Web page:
NEW YORK – JPMorgan Chase & Co. on Friday became the latest major bank to beef up its mortgage modification efforts as the government also considers a plan to help homeowners avoid foreclosure.
JPMorgan's expanded program aims to help avoid foreclosures on an estimated $70 billion in loans, which could help as many as 400,000 customers. The New York-based banking giant has already modified about $40 billion in mortgages, helping 250,000 customers since early 2007.
JPMorgan will not put any loans into foreclosure as it implements the expanded program over the next 90 days.
The $70 billion estimate is projected over a two-year period, but could be larger and last more than two years — as long as the company sees a need among troubled borrowers, said Charlie Scharf, JPMorgan's chief executive of retail financial services.
"We think it's the right thing to help as many people who want to stay in their homes," Scharf said in an interview.
Scharf said the modifications at JPMorgan will range from reducing rates to extending terms to completely replacing products. Modification options will be given to customers based on their current product and needs, Scharf added.
The program will also be offered to customers with loans held by Washington Mutual Inc. and EMC. JPMorgan acquired Washington Mutual last month after the bank became the largest in the nation's history to fail. EMC was a mortgage unit of Bear Stearns Cos., which JPMorgan acquired in February.
JPMorgan shares jumped $3.63, or 9.7 percent, to $41.25 on Friday.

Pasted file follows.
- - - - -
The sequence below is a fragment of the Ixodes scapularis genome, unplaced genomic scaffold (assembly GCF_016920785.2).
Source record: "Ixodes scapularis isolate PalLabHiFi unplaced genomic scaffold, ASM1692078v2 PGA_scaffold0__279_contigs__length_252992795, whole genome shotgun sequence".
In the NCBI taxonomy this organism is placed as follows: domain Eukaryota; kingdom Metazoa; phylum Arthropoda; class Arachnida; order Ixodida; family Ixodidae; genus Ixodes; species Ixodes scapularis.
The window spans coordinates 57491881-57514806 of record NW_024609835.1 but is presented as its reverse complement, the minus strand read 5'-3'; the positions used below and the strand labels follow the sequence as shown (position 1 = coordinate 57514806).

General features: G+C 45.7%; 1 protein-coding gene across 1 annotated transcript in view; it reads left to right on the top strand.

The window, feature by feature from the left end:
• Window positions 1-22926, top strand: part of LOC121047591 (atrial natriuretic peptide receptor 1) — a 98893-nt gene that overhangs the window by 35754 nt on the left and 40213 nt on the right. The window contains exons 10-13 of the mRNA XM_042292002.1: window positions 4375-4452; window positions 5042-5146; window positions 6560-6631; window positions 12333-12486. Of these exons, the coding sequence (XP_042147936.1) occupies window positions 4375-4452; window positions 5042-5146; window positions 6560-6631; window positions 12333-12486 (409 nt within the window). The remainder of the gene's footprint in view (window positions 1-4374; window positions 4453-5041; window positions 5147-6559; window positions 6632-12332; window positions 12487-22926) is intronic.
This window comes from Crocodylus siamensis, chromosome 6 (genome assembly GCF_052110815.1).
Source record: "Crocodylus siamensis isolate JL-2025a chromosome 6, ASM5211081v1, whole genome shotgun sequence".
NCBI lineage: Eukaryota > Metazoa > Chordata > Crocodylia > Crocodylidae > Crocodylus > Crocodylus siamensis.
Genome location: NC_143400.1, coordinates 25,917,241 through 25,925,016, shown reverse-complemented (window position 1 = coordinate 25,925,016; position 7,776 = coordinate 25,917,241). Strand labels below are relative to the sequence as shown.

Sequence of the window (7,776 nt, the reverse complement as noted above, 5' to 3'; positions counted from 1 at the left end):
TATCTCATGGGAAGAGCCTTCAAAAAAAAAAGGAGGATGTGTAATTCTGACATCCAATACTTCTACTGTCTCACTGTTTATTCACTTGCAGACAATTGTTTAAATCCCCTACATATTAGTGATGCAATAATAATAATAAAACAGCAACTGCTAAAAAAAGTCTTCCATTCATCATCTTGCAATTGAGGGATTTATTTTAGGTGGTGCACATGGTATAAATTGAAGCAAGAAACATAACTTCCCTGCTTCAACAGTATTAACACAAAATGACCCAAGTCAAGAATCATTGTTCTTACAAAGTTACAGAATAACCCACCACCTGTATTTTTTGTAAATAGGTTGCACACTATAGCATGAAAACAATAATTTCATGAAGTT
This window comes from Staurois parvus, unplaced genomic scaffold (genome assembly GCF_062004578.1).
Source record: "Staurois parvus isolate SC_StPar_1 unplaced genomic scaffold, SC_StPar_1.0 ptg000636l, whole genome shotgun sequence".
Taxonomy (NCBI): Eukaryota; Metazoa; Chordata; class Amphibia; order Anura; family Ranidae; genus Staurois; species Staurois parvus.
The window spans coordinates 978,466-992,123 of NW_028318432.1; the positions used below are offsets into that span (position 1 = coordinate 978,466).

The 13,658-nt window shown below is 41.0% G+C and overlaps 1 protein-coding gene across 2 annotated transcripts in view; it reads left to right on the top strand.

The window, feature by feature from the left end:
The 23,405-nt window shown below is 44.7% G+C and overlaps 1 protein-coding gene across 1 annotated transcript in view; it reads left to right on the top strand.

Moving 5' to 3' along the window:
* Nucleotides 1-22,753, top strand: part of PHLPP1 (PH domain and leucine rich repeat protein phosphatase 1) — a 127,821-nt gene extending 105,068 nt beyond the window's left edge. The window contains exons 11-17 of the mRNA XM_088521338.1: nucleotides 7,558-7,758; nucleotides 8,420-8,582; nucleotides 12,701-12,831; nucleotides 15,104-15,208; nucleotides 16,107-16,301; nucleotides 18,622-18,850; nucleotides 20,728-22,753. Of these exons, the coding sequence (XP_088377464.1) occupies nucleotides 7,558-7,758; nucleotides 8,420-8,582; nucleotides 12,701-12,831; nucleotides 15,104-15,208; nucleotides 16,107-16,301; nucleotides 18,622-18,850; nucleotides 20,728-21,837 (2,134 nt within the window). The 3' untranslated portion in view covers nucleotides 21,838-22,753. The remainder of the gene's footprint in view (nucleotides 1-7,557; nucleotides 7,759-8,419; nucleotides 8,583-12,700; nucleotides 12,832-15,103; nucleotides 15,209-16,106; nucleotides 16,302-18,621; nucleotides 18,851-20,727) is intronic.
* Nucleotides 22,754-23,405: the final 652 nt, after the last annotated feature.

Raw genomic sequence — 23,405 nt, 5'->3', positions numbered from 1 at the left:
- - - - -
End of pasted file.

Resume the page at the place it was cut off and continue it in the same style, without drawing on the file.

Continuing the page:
With defaults mounting, lenders like JPMorgan and Bank of America Corp. have an incentive to get more aggressive about modifications, particularly because both lenders want to protect their brand image.
"These are very big, large retail banks," said Dain Ehring, chief executive of Dorado Corp., a San Mateo, Calif.-based mortgage technology company. "There's a vested interest in keeping their customers."
Bank of America has said that starting Dec. 1, it will modify an estimated 400,000 loans held by newly acquired Countrywide Financial Corp. as part of an $8.4 billion, legal settlement reached with state officials in early October.
Meanwhile, the Bush administration is expected to soon announce a new plan to help about 3 million homeowners avoid foreclosure, though administration officials say several different ideas are on the table, and that no announcement is imminent.
The plan would be the most aggressive effort yet to limit damage from the U.S. housing recession.
The uptick in loan modification efforts was kicked off in August by the Federal Deposit Insurance Corp., which took over failed lender IndyMac Bancorp in July.
More than 4 million American homeowners with a mortgage were at least one payment behind on their loans at the end of June, and 500,000 had started the foreclosure process, according to the most recent data from the Mortgage Bankers Association.
Nationwide, almost one out of every five homeowners with a mortgage owes more to their lender than their properties are worth, according to a report released Friday by First American CoreLogic.
JPMorgan's enhanced program will include the opening of 24 regional counseling centers, the hiring of 300 additional loan counselors, new financing alternatives, reaching out to borrowers with pre-qualified modification terms and a new process to independently review each loan before it is moved into foreclosure.
Face-to-face meetings with customers and adding staff to help customers in their neighborhoods was a key part of the program, Scharf said, adding that JPMorgan worked with community groups and local organizations to draw up the plan.
One of the biggest stumbling blocks JPMorgan has found in trying to modify loans is actually getting in touch with customers, he added.
When JPMorgan acquired Washington Mutual and EMC, it also acquired portfolios of mortgages that included option adjustable-rate mortgages. Also known as pay-option, or pick-a-payment mortgages, those loans allow customers to choose from multiple payment options, including paying less than the interest due, which in turn increases the balance of the loans.
JPMorgan, which did not originate option ARMs, said modifications for those loans would eliminate the option to pay less than the outstanding interest.